Sunday, October 28, 2012

Battening down the hatches

So, for those who haven't heard, there's a hurricane headed our way. (Actually, I'm not sure how you could have managed to avoid hearing about it if you live anywhere east of the Mississippi that isn't under a rock. In the past week, we've received e-mails warning us about the upcoming storm from our local government, the power company, the phone company, the cable company, and my mom. :-)) So, being a list-maker by disposition, I naturally started running through all the possible ways in which the storm might affect us, and what we should do to prepare for each possibility. The list turned out to be pretty short:
  • Possible event: Local flooding.
    Possible impacts: This would almost certainly not affect our house, which is high on a hill outside not only the 100-year but also the 500-year floodplain, and which has never had more than a trickle of water before. But it could easily flood out low-lying roads in our area.
    Necessary steps: In the morning, look outside and see if the roads are flooded. If they are, stay home. 
  • Possible event: Tainted water supply.
    Possible impacts: Most likely, we'll still be able to shower, but we'll have to use our emergency water supplies for drinking and washing dishes.
    Necessary steps: Count the number of bottles of water we have stored up in the basement. Conclude that if we're without water for more than two weeks, we might actually have to buy some more. Get some cash.
  • Possible event: Power outages.
    Possible impacts: Since it's only October and our heating system isn't even fired up yet, we won't freeze to death. If it gets a bit chilly in the house, we've got blankets and warm clothes. Our phone will still work, because it's a cord-connected relic from the 80s. The fridge and microwave won't work—but we've got plenty of canned goods, and we can light our stove with a match. Lights won't work—but we've got flashlights with extra batteries, matches, and plenty of candles. The TV won't work—but we've got board games and lots of books. My computer won't work—but if the outage is local and the roads are passable, then Brian and I can both go to his workplace to get some work done (if I borrow his laptop and transfer files from my backup disk).
    Necessary steps: In the morning, check to see if the lights go on. If not, make one quick foray in the fridge to retrieve essentials like the Brita pitcher and the peanut butter and then keep it firmly shut until the power is back on.
  • Possible event: Disruption in Internet service.
    Possible impacts: I won't be able to work from home, since my work depends heavily on Internet research, but I can go to go to Brian's workplace as described above if the outage is local. If it's widespread, I'll have to take a day off work. And I'll be out of e-mail contact for a while, though we'll still have the phone for emergencies.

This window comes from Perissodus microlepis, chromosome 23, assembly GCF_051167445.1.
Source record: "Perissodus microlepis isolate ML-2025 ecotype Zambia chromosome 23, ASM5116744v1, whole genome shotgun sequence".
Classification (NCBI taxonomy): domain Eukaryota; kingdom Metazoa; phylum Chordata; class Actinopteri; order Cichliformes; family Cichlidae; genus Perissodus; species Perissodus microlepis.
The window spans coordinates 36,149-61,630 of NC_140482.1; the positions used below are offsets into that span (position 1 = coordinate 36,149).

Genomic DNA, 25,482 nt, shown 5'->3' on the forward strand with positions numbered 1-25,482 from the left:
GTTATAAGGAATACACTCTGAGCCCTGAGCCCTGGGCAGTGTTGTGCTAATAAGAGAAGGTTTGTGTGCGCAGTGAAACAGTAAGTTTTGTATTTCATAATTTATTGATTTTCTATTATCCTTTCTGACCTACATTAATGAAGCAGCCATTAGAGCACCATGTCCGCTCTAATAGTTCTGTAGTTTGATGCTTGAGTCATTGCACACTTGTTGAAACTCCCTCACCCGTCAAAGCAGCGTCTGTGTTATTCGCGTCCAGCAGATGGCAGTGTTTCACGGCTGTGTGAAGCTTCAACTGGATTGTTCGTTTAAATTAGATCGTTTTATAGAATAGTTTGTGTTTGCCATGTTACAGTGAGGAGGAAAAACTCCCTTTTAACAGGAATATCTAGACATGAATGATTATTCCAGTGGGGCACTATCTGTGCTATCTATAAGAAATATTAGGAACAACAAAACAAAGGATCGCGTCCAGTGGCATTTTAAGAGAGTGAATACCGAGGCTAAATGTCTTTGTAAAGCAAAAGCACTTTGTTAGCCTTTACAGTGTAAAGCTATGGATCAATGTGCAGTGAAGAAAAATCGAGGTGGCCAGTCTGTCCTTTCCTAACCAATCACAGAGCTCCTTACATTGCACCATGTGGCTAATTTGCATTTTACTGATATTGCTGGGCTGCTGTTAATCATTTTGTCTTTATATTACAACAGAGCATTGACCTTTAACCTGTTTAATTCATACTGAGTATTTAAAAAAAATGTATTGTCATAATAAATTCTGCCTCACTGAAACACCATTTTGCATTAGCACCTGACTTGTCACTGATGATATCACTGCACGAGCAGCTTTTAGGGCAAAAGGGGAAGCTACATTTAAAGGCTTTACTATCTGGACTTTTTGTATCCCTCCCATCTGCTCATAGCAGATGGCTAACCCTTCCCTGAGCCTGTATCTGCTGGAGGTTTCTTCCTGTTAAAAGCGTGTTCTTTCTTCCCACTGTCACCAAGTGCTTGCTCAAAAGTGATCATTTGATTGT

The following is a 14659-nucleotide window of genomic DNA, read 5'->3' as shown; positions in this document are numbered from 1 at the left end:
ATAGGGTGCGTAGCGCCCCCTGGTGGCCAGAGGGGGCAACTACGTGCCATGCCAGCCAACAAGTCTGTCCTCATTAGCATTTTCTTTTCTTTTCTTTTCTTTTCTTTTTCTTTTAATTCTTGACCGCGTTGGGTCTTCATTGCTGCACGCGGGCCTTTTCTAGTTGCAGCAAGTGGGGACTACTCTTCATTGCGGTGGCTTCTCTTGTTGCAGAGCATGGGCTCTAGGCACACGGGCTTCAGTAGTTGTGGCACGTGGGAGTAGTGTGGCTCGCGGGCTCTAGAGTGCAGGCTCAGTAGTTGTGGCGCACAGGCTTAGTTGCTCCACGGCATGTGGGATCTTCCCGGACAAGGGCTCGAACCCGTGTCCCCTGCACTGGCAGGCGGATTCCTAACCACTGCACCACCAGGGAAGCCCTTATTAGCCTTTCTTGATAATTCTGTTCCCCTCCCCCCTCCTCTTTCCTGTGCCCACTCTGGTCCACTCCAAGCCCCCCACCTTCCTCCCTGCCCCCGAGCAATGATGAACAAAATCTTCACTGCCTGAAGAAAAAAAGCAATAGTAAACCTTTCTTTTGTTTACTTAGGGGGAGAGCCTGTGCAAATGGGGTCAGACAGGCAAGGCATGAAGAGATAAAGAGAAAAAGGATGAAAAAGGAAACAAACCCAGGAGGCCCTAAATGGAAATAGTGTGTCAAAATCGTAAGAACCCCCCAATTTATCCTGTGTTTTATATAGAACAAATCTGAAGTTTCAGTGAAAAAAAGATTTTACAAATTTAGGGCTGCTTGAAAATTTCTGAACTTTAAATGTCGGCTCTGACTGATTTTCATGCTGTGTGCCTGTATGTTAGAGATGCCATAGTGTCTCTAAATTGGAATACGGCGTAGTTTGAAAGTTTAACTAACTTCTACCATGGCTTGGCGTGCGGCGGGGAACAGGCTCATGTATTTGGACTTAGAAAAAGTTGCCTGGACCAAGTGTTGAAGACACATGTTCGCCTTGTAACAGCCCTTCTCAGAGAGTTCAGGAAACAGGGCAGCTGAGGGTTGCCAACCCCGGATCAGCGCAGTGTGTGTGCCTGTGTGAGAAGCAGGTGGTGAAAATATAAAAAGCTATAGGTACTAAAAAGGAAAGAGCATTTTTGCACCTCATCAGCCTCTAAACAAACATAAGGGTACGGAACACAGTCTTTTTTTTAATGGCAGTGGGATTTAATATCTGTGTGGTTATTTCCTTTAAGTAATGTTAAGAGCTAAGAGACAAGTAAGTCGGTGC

Necessary steps: Make sure important e-mails are dealt with before bed.
  • Possible event: Disruption in phone service.
    Possible impacts: We won't be able to get any calls from political candidates asking for money.
    Necessary steps: Keep fingers crossed.
All in all, this left us with a fairly short to-do list. In fact, pretty much the only items on it were normal jobs that we just needed to take care of promptly, such as covering up the air conditioner. Last year the plastic cover we put over it for the winter kept blowing off in heavy weather—even wrapping it around with duct tape, our sovereign remedy for most household problems, wouldn't keep it in place—and eventually blew away altogether. So this year we added a couple of little eye-hooks (just visible in the photo) screwed into the side of the house and tied it down to those. We'll see how that stands up to the gale-force winds they're promising us. We also swapped out the screens on our screen door for storm windows and put the padlock back on our shed door (since the latch won't hold it securely). Then we went out to run a few errands and saw the first concrete evidence of the approaching storm: lines at the supermarket extending way back into the aisles. Peeping into the baskets of our fellow shoppers, it looked more like they were just picking up the week's groceries a little early rather than preparing for the apocalypse, but the checkers were no less harried on that account. It looked like they'd actually run out of plastic bags—and when I wondered why they weren't pushing their reusable bags as an alternative, Brian speculated that they might actually be out of those too. Faced with a choice of paper or paper, I felt very thankful (and just the tiniest big smug) to have my own reusable bag ready to hand.

So, our hatches are now securely battened, whatever that means, and all that's left to do is sit back and watch how everything plays out. Frankly, I think the amount of hype we've seen just increases the likelihood that the Storm of the Century will instead turn out to be a Tempest in a Teapot—but luckily, we're prepared for the best as well as the worst.
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